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Guild Wars players uncover a sword hidden in the game for eight years

Guild Wars' hidden sword
(Image credit: ArenaNet)

A blade that had remained hidden in the original Guild Wars for eight years was finally discovered by sleuthing fans earlier this week.

Silver Edge, a blade named after one of the game's more prolific Wiki contributors, would have likely remained undiscovered if not for a tease from former ArenaNet developer Matthew Moore. Last week, Moore responded to ex-Vlambeer developer JW Nijman's call for interesting easter eggs by sharing one of his own—along with a crumb of a clue to give players a long-overdue starting point.

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The seeds of this secret were sown a little earlier, with an anonymous wiki poster claiming last August that they'd "heard from an ex-dev" about a riddle related to the Xunlai Archivist NPCs. More confirmed that they were indeed onto something, and with the first sign down, players immediately got to work trying to hunt down this secret. 

Much of their progress is logged on a Reddit thread—and while trying not to spoil the surprise too much, Moore does chip in now and again to try and point the MMO detectives in the right direction (no, frogs aren't involved). But even as he contacted fellow former devs to try and weigh in on the puzzle, there was a strong chance the item was flat-out broken after nearly a decade of updates.

"It's eight-years-old, unmonitored, unmaintained content", Moore admitted in a wiki post. "Will it work? Probably. But even if you can cobble together the proper steps to perform this magic trick, it also may not."

Thankfully, the easter egg still works—and was eventually discovered yesterday by redditor Evaziel. Activating several requirements (Fortune Of The Gods and Lucky Aura), Evaziel ate a cupcake (tasty!) in front of an NPC named Kilroy in Lake Drakkar, before using an ability named Light Of Deldrimor. That effect summons a Silver Vaettir who, when killed, drops the long-hidden blade.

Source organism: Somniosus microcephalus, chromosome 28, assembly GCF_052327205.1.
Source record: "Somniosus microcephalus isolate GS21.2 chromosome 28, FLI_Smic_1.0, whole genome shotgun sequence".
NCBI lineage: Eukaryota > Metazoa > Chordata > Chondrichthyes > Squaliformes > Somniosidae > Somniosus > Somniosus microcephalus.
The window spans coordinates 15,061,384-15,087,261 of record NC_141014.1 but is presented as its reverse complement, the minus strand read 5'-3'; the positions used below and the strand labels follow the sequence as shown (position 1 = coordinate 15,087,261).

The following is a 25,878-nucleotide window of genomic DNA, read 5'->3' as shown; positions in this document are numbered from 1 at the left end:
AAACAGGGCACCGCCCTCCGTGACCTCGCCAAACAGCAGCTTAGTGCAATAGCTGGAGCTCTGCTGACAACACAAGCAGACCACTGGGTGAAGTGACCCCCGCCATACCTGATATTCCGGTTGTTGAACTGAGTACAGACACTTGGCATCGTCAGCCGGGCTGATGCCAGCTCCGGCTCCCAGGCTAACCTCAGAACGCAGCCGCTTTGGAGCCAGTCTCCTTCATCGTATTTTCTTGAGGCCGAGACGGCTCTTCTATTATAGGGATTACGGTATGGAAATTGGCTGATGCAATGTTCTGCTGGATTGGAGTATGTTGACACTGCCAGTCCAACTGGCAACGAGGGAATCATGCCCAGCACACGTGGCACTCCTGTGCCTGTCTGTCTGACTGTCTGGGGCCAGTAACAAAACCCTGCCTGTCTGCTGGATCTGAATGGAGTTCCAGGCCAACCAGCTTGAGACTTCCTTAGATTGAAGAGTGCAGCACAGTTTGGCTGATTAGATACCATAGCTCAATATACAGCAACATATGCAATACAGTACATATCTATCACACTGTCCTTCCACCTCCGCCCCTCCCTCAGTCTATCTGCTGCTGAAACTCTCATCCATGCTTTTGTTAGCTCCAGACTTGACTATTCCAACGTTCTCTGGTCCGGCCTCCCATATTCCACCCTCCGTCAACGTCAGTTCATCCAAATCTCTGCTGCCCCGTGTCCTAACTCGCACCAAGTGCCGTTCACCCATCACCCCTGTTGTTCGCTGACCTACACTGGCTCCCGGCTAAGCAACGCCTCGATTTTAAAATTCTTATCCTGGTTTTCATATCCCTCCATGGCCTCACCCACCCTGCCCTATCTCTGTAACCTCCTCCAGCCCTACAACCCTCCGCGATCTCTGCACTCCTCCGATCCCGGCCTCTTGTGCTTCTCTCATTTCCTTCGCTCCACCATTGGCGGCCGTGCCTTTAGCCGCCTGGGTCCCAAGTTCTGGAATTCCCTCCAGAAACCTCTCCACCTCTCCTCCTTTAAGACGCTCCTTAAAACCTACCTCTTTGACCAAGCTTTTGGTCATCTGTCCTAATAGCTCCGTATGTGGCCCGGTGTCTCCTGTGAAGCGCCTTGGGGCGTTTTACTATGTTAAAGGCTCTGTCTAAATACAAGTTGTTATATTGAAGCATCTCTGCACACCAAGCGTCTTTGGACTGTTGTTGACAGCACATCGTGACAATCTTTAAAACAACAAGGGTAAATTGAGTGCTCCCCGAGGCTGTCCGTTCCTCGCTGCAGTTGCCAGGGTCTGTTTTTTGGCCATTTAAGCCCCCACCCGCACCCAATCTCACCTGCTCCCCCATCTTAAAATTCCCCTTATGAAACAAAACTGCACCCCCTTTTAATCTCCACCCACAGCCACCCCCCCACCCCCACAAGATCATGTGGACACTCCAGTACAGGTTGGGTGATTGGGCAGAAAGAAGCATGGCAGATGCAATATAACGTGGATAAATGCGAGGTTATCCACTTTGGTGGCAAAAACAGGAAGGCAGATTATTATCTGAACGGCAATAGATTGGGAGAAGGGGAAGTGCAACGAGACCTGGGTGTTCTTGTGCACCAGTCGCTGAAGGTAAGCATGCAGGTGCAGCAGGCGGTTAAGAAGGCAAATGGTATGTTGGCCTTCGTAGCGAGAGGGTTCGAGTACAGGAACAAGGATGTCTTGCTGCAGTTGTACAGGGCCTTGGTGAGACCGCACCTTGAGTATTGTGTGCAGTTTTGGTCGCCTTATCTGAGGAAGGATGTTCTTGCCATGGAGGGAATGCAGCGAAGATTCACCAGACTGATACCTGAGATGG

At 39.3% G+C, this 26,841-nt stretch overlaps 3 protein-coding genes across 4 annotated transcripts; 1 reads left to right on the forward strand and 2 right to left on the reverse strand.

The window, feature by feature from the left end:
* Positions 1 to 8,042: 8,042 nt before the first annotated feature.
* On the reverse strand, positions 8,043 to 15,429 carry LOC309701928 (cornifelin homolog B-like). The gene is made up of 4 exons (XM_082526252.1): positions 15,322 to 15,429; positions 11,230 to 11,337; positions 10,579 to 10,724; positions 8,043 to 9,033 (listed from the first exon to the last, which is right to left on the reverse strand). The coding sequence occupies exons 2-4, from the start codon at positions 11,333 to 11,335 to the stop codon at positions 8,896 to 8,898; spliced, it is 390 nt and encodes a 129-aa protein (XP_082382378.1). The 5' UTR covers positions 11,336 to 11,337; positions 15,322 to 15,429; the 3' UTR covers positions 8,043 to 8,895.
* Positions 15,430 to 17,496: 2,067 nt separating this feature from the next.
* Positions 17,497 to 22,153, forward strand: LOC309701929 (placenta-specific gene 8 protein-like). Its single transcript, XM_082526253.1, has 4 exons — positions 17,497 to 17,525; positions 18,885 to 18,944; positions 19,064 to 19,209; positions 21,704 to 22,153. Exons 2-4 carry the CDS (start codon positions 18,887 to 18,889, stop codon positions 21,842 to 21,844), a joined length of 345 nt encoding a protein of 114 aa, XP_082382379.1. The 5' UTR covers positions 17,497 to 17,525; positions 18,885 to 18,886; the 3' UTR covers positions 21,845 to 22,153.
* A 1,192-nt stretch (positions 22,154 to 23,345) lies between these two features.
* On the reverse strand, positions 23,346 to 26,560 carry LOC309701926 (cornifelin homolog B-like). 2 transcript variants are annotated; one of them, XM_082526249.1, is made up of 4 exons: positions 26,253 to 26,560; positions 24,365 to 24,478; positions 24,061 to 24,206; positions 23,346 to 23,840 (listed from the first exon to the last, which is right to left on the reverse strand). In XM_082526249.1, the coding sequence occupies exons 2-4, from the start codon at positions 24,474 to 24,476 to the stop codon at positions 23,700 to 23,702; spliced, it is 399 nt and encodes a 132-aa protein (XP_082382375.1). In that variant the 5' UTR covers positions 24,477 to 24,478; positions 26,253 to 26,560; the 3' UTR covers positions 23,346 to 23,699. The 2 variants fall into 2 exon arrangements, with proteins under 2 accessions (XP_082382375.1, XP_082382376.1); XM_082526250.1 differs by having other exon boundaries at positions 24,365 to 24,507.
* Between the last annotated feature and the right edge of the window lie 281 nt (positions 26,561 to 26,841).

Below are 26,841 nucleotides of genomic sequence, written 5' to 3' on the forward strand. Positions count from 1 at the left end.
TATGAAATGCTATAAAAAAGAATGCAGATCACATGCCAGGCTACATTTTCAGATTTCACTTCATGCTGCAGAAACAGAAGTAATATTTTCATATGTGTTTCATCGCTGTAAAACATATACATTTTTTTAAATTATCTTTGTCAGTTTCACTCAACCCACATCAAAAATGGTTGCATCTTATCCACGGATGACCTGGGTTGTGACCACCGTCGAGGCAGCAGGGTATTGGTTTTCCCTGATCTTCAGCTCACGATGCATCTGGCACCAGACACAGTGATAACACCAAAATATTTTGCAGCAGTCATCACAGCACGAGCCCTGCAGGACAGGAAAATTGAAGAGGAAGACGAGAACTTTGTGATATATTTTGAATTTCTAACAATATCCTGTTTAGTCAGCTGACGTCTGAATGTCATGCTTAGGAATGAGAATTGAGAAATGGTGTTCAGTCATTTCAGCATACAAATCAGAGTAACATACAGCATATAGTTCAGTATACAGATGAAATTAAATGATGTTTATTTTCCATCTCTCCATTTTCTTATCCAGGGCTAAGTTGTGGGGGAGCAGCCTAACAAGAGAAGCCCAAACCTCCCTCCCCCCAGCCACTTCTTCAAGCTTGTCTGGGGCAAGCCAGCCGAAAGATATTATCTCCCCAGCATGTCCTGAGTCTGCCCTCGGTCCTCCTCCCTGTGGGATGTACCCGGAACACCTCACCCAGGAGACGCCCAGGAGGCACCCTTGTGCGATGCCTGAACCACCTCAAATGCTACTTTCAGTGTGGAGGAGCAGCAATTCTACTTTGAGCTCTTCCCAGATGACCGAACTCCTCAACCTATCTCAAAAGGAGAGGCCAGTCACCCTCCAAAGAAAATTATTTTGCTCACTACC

The sword itself isn't particularly special. It shares an appearance with blades that are far easier to obtain, and its stats aren't earth-shattering. But it stands as a trophy to the community's investigative prowess, and effectively immortalises one wiki contributor's name in the game.

All said, it took just under three days for the community to acquire the sword after discovering its existence. That's some remarkably fast sleuthing. But Moore admits that, "knowing what [he does] about puzzle design now", he could've made the puzzle a little better—or at least, not have left it lying in silence for nearly a decade.

A one-time dog sledder, pancake flipper, alien wrangler and indie darling, Nat now scours the internet looking for the hottest PC gaming news. Destined to become Scotland's first Battlemech pilot.